Tbnewswatch Local News
2011-11-02 at 5:21PM

Triumphant port

Trains unload cargo at the Port of Thunder Bay on Nov. 2, 2011.
Jeff Labine, tbnewswatch.com
Trains unload cargo at the Port of Thunder Bay on Nov. 2, 2011.
By Jeff Labine, tbnewswatch.com

The Port of Thunder Bay generates millions of dollars for Ontario’s economy and provides thousands of jobs across the province, according to a new economic study.

Tim Heney, president of the Thunder Bay Port Authority released the numbers of the study at a media conference on Wednesday. The study showed that the city’s port contributed $370 million through vessel activity and cargo handled at the marina terminals and provided 1,800 direct and indirect jobs.

The study was made in conjunction with the entire Great Lakes-St. Lawrence Seaway system and its more than 100 ports that generates $34.6 billion of economic activity in Canada and the US.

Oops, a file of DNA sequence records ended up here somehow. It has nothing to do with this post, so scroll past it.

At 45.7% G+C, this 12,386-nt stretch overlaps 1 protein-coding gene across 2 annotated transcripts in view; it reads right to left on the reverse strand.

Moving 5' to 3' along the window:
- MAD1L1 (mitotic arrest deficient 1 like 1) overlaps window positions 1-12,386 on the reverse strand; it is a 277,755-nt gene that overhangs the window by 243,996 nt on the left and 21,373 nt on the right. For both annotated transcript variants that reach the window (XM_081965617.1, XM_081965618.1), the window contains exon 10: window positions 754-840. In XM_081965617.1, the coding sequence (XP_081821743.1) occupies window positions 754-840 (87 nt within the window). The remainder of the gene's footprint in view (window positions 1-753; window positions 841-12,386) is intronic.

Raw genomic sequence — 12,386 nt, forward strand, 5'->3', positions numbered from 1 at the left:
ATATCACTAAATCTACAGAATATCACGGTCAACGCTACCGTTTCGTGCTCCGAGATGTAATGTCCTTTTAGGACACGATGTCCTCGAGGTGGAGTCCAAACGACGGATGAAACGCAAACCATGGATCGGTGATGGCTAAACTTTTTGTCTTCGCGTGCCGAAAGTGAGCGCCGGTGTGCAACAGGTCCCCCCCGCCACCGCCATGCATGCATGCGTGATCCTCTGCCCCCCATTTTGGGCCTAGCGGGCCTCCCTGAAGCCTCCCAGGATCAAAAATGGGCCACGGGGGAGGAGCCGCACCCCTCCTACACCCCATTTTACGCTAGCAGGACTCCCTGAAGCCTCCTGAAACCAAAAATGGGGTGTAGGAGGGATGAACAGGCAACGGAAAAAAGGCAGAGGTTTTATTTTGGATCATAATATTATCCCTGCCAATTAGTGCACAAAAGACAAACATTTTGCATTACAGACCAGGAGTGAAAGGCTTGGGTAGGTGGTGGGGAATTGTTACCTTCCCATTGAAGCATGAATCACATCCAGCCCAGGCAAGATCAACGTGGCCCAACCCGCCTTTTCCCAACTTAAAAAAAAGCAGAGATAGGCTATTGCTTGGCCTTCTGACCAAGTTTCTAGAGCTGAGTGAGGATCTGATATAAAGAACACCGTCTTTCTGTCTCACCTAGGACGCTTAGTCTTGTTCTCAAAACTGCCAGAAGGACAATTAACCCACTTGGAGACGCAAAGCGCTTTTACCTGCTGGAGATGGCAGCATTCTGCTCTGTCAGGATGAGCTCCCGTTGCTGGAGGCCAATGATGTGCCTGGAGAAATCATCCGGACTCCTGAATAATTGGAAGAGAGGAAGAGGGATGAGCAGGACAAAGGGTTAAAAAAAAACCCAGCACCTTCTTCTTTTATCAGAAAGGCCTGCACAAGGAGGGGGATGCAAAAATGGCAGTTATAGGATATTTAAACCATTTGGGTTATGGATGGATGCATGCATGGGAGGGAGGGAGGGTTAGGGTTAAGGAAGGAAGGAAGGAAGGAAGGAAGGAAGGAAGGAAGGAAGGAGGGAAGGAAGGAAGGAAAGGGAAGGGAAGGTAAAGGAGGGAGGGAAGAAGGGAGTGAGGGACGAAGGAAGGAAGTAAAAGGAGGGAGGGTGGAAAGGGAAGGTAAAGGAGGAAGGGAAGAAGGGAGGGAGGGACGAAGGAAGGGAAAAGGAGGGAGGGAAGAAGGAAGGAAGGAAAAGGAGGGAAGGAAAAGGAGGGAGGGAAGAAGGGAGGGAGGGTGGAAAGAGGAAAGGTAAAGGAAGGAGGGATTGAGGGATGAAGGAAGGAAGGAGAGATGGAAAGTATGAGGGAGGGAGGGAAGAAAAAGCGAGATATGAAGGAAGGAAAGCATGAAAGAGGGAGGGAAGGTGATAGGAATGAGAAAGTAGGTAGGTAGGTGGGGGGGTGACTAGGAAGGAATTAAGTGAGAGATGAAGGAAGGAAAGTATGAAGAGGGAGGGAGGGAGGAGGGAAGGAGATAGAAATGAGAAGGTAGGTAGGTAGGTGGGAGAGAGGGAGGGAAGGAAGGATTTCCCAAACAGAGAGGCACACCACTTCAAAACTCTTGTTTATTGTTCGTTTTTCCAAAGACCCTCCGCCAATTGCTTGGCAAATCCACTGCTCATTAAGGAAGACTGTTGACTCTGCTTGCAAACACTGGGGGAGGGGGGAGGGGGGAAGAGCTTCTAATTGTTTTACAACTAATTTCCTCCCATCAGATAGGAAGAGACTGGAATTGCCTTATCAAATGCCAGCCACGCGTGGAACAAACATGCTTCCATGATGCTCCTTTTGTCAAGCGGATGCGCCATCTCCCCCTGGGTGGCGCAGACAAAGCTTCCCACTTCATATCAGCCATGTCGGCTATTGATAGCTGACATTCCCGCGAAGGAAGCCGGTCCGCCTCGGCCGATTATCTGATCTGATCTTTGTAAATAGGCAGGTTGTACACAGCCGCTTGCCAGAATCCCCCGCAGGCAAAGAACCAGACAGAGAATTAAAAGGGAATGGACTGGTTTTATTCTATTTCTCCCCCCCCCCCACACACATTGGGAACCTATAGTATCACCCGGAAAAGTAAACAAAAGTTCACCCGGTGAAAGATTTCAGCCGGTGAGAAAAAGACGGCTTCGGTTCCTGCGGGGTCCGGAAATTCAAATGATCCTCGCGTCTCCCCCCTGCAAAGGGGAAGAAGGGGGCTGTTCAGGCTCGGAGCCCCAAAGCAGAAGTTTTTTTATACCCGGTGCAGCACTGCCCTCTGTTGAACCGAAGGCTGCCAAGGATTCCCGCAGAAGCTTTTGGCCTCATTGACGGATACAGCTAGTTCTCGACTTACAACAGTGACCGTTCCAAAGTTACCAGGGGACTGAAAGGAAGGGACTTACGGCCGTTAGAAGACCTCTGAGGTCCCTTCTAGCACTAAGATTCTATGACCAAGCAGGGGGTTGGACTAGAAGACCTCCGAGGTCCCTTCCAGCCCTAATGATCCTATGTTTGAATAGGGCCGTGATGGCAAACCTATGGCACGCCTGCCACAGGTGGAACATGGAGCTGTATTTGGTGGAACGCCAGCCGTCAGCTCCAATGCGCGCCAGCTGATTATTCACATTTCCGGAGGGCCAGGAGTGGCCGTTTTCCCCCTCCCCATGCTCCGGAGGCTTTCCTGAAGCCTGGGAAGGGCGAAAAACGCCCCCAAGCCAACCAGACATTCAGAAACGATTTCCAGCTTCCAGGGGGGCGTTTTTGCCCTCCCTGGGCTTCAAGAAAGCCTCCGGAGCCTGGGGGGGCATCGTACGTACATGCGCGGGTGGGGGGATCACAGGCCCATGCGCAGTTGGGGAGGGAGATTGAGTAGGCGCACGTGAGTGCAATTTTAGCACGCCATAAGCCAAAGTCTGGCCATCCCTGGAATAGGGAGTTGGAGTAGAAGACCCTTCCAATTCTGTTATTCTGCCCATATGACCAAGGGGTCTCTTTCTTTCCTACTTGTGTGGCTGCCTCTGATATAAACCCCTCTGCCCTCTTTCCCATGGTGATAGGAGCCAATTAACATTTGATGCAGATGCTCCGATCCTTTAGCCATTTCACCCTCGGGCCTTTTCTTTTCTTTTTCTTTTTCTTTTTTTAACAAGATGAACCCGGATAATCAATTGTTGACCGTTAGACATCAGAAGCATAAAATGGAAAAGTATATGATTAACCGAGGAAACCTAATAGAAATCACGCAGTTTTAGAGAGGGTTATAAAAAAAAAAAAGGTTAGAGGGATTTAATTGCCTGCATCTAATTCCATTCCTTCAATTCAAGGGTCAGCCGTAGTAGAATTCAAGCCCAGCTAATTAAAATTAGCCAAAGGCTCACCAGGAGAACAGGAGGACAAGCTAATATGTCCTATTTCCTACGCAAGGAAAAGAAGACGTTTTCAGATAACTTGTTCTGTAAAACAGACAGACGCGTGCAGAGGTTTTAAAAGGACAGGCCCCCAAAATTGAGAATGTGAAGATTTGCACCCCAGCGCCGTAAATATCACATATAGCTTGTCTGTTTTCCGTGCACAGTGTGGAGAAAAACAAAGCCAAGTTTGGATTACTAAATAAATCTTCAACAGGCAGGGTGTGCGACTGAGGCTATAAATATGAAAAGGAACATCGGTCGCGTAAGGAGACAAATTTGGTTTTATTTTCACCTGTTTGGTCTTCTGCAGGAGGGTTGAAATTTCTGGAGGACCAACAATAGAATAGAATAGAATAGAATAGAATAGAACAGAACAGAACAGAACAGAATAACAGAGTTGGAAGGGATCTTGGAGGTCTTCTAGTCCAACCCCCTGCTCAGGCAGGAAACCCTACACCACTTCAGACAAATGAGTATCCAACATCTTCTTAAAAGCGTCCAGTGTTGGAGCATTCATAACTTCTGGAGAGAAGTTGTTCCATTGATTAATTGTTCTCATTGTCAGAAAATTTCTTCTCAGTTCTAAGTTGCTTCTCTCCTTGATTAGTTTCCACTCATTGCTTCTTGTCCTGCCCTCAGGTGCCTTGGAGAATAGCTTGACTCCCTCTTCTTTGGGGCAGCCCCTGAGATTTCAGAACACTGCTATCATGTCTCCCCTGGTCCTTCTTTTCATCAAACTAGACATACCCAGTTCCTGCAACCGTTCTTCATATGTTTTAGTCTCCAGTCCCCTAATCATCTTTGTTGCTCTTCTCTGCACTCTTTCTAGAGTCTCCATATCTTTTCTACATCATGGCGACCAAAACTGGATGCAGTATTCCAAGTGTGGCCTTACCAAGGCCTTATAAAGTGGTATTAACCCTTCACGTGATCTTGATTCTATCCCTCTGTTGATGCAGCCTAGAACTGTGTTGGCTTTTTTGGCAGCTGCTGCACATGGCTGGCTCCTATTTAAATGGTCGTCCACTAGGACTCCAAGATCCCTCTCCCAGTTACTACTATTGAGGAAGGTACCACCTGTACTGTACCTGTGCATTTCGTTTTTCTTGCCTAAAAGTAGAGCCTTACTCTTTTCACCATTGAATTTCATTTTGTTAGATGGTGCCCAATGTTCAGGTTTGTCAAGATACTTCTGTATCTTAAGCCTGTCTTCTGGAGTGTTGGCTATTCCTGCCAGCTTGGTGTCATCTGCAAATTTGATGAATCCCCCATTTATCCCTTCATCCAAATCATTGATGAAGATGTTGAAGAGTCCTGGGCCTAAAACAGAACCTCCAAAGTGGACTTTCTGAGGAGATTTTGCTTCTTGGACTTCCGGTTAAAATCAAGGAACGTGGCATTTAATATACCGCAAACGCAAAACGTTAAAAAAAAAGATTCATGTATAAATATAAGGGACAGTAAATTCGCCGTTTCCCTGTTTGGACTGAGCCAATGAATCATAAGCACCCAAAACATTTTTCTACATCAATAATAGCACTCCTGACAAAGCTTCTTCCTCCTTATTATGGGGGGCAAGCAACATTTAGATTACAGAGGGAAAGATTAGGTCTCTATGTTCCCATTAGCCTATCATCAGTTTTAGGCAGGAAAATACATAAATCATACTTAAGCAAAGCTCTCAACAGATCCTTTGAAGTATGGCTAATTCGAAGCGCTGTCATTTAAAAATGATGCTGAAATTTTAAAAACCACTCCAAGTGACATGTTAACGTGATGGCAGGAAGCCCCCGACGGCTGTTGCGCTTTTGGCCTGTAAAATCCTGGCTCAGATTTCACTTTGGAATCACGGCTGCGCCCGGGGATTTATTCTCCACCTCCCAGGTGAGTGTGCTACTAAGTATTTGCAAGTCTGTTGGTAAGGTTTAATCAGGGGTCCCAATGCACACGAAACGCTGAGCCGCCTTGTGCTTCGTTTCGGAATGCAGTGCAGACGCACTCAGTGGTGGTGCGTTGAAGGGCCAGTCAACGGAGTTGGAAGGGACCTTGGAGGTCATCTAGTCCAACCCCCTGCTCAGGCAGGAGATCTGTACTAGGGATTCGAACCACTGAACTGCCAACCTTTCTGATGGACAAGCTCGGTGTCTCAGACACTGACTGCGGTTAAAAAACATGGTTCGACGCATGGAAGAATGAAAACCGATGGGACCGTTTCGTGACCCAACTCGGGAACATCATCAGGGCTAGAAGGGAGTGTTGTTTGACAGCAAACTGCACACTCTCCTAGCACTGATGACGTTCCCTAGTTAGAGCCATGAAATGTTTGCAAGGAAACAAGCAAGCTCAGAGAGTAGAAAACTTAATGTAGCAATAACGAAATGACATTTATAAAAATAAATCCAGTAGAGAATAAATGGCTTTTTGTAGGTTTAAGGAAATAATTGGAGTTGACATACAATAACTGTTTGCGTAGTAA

More than 500 indirect jobs were supported by $60.6 million of regional purchases by businesses supplying services at the marina terminals.

Heney said the study shows just how important the port is to the city’s economy.

“It’s been quite a while since we’ve had our study updated for Thunder Bay,” he said. “It just shows the magnitude of the impact the port has on the economy in this region.”

With the addition of a new crane, Heney said it will be a big asset for Thunder Bay and will provide more access to a lot more shipping companies that don’t have heavy gear on their ships.

One of the initiatives of the Port Authority is to diversify the cargo coming in and having a crane will help to accomplish this goal, he said.

“I think we’re going to see some pretty immediate impacts,” he said.

John Heimbecker, vice-president of Parrish and Heimbecker, which is based in Winnipeg, said he’s always suspected that the seaway in Thunder Bay had a significant impact but the study helped to solidify that argument.

“It’s nice to see it articulated and encroached in real numbers,” Heimbecker said. “In terms of Parrish and Heimbecker, we’ve been here since 1913 and this has always been the asset here. There’s a bit of a paradigm shift going on not only in Canada but in the world. You’ve seen grain prices in the last few years have come up enormously worldwide.

“Demand for grain is up, trade is up that’s why these new ships are coming in.”


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